Over the past couple of days you’ve probably read or heard about what has been presented as a scandalous waste of public money on a silly idea for a “kung fu lodge” in Llangollen. This is how the BBC News website covered it. (The Public Accounts Committee reports can be found here.) Having followed this story for a couple of years, and spoken with Pol Wong, the man behind the project, quite a few times, I can tell you that the truth is very different. And rather worrying.
To get where we find ourselves today official documents have been altered; senior civil servants have been dishonest and partial; the Welsh Government deliberately misinformed the Public Accounts Committee; decent people have been scapegoated; while the former local Labour Assembly Member (Karen Sinclair) sank to a level of vindictiveness that would have drawn gasps of awed approval from the brothers and sisters down south.
A valuable and financially viable project, a project that could have become a national asset, was sabotaged because those behind it ‘didn’t fit’, they didn’t meet with the approval of the Labour Party and certain civil servants. Wales could have been home to the only officially-sanctioned Shaolin monastery outside China, but the party of Cledwyn Hughes and Jim Griffiths destroyed the project because the man leading it is ‘too Welsh’.
Though I am convinced that the death-blow to the project was provoked by Pol’s simultaneous involvement in exposing the hitherto secret West Cheshire sub-regional strategy (in which ‘West Cheshire’ equates with north east Wales). The chronology persuades me that fighting this takeover of our north east made Pol enemies in high places, and they took their revenge.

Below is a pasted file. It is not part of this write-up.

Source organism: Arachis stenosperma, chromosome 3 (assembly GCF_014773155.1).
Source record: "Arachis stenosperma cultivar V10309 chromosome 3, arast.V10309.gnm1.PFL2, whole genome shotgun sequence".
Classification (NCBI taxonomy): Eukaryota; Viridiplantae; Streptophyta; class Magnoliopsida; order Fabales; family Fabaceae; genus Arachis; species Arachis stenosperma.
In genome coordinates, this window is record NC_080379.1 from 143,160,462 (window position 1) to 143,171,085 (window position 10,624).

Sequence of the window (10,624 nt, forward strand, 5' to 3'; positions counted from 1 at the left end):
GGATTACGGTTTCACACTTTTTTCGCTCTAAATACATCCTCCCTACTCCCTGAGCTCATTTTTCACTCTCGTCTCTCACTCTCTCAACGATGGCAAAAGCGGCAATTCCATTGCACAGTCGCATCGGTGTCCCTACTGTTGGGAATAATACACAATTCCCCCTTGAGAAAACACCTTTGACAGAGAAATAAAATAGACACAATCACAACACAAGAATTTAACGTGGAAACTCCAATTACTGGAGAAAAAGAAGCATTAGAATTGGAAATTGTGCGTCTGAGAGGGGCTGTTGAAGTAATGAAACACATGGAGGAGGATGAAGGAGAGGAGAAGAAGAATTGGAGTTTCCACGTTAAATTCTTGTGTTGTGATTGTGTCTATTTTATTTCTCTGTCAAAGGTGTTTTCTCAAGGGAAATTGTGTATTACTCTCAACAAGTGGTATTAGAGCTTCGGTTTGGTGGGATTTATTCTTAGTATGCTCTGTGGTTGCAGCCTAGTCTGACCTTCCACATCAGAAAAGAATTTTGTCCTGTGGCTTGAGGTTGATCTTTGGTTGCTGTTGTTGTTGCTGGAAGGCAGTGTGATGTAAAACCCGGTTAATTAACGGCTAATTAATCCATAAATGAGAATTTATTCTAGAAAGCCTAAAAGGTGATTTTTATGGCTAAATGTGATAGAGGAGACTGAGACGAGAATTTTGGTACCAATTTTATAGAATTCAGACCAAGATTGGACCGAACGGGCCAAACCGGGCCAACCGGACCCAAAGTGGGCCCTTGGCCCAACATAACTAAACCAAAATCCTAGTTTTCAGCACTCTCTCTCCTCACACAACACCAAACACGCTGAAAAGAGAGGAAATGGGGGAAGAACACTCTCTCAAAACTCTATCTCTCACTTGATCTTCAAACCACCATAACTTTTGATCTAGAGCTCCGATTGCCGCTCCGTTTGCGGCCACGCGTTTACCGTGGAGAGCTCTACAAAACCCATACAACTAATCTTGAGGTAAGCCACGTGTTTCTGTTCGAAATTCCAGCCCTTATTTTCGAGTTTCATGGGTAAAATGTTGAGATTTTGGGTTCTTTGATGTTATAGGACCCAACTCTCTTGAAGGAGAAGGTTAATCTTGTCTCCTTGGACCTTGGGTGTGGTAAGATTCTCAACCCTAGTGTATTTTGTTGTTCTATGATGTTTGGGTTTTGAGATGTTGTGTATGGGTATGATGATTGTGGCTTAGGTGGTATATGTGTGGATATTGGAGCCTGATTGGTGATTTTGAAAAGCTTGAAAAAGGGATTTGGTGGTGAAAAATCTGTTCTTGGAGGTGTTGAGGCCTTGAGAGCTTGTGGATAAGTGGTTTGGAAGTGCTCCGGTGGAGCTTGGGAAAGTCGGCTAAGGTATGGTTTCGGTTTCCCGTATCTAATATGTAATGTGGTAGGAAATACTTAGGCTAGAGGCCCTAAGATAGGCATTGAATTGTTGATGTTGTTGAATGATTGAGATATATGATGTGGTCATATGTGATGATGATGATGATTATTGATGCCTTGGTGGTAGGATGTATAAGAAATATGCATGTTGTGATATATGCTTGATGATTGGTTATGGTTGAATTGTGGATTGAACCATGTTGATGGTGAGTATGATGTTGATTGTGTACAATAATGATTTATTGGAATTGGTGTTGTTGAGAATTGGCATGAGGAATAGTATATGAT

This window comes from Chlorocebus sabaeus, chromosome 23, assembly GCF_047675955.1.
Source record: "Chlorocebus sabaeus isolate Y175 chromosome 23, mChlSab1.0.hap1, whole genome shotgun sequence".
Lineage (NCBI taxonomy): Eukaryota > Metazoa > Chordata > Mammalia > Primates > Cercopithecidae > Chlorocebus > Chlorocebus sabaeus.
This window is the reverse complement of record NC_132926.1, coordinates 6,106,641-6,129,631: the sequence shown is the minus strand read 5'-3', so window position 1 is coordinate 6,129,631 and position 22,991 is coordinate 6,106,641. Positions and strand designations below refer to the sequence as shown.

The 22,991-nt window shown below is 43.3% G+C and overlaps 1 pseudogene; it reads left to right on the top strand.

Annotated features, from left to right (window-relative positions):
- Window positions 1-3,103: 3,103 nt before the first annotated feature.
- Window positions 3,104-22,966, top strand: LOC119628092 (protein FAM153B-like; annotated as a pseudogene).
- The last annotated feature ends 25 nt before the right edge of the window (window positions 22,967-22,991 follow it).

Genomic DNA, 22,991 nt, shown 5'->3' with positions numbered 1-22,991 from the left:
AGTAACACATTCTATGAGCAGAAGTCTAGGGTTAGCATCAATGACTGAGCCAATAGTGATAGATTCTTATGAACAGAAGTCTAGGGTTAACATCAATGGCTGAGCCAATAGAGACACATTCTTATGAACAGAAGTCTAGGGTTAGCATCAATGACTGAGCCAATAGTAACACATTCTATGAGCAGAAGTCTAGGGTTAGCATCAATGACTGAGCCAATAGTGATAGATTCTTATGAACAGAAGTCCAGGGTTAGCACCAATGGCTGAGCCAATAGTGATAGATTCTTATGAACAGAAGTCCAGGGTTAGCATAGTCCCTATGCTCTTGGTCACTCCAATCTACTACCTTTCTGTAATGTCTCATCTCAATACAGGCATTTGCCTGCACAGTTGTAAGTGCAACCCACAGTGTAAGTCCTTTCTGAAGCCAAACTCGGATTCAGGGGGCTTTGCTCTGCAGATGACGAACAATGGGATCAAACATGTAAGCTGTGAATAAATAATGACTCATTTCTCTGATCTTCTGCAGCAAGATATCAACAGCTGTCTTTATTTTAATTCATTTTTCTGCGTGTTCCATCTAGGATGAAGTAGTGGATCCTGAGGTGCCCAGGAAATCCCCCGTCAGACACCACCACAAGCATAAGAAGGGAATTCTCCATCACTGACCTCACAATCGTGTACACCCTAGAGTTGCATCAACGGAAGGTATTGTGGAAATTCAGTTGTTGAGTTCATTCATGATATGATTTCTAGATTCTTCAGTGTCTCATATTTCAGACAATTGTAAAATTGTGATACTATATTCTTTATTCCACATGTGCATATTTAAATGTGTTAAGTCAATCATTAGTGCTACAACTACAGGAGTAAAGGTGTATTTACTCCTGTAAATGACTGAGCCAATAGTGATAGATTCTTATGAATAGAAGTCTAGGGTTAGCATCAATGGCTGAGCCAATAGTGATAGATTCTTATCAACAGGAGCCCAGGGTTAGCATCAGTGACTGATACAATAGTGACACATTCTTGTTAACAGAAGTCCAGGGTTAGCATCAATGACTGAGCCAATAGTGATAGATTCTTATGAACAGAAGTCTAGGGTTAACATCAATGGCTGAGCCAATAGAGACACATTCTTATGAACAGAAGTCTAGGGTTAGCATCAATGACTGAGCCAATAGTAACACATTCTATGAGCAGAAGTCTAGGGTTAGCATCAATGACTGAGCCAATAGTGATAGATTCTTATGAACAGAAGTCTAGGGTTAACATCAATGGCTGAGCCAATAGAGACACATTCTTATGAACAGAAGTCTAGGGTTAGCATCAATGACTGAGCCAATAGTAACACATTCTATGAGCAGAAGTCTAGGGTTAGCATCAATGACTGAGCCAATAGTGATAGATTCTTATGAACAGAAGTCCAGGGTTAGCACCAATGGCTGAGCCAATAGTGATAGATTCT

For me there are three lessons to be drawn from this case:
1/ The Labour Party in Wales still contains too many anti-Welsh bigots. Bigots of the kind that would, in a normal country, be an embarrassment to any mainstream political party.
2/ Wales is in reality governed by civil servants, who can run rings around the buffoons sitting in the Assembly. Many of these civil servants operate with complete freedom because their authority comes from London, and this trumps anything in Cardiff. The perfect illustration of this would be the Local Development Plans being forced on Welsh local authorities by the English Planning Inspectorate.
3/ In a normal country, with a healthy and independent media, the story of Powys Fadog would be meat and drink for investigative reporters. In Wales today, all we have are sad and compliant outposts of London, or else regurgitators of press releases and promoters of Cardiff.